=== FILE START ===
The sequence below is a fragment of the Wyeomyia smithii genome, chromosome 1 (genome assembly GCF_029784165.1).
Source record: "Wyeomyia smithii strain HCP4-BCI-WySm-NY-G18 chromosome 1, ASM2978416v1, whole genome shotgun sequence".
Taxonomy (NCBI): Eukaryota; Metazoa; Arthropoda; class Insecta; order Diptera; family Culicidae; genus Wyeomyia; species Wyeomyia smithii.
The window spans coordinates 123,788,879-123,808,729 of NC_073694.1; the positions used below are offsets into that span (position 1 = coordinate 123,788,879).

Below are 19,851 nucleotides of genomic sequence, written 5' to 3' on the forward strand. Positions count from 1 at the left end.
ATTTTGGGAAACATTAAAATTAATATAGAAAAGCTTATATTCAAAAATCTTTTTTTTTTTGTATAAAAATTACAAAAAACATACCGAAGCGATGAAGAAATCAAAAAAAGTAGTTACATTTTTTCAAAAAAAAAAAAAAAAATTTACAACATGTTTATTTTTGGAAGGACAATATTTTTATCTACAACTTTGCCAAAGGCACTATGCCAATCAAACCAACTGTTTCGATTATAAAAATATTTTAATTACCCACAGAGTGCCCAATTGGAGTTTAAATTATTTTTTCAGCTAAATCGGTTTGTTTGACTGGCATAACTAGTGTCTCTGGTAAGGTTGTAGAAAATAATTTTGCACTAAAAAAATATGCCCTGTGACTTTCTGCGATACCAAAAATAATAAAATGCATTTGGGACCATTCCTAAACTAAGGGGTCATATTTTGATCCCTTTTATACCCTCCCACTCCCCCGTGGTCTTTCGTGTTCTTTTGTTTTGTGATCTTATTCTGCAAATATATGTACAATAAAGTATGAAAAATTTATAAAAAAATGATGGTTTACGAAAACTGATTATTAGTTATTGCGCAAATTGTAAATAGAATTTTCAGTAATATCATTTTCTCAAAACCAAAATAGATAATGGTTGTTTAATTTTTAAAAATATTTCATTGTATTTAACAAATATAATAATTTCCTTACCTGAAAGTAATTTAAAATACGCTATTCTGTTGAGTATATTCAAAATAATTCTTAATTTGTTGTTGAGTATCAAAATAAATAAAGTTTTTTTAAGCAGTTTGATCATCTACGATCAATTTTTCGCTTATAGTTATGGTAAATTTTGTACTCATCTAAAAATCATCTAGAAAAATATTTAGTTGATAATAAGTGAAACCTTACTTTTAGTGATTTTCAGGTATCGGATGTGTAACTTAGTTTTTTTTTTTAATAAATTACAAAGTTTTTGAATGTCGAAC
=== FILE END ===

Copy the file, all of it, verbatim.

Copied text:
The sequence below is a fragment of the Wyeomyia smithii genome, chromosome 1 (genome assembly GCF_029784165.1).
Source record: "Wyeomyia smithii strain HCP4-BCI-WySm-NY-G18 chromosome 1, ASM2978416v1, whole genome shotgun sequence".
Taxonomy (NCBI): Eukaryota; Metazoa; Arthropoda; class Insecta; order Diptera; family Culicidae; genus Wyeomyia; species Wyeomyia smithii.
The window spans coordinates 123,788,879-123,808,729 of NC_073694.1; the positions used below are offsets into that span (position 1 = coordinate 123,788,879).

Below are 19,851 nucleotides of genomic sequence, written 5' to 3' on the forward strand. Positions count from 1 at the left end.
ATTTTGGGAAACATTAAAATTAATATAGAAAAGCTTATATTCAAAAATCTTTTTTTTTTTGTATAAAAATTACAAAAAACATACCGAAGCGATGAAGAAATCAAAAAAAGTAGTTACATTTTTTCAAAAAAAAAAAAAAAAATTTACAACATGTTTATTTTTGGAAGGACAATATTTTTATCTACAACTTTGCCAAAGGCACTATGCCAATCAAACCAACTGTTTCGATTATAAAAATATTTTAATTACCCACAGAGTGCCCAATTGGAGTTTAAATTATTTTTTCAGCTAAATCGGTTTGTTTGACTGGCATAACTAGTGTCTCTGGTAAGGTTGTAGAAAATAATTTTGCACTAAAAAAATATGCCCTGTGACTTTCTGCGATACCAAAAATAATAAAATGCATTTGGGACCATTCCTAAACTAAGGGGTCATATTTTGATCCCTTTTATACCCTCCCACTCCCCCGTGGTCTTTCGTGTTCTTTTGTTTTGTGATCTTATTCTGCAAATATATGTACAATAAAGTATGAAAAATTTATAAAAAAATGATGGTTTACGAAAACTGATTATTAGTTATTGCGCAAATTGTAAATAGAATTTTCAGTAATATCATTTTCTCAAAACCAAAATAGATAATGGTTGTTTAATTTTTAAAAATATTTCATTGTATTTAACAAATATAATAATTTCCTTACCTGAAAGTAATTTAAAATACGCTATTCTGTTGAGTATATTCAAAATAATTCTTAATTTGTTGTTGAGTATCAAAATAAATAAAGTTTTTTTAAGCAGTTTGATCATCTACGATCAATTTTTCGCTTATAGTTATGGTAAATTTTGTACTCATCTAAAAATCATCTAGAAAAATATTTAGTTGATAATAAGTGAAACCTTACTTTTAGTGATTTTCAGGTATCGGATGTGTAACTTAGTTTTTTTTTTTAATAAATTACAAAGTTTTTGAATGTCGAAC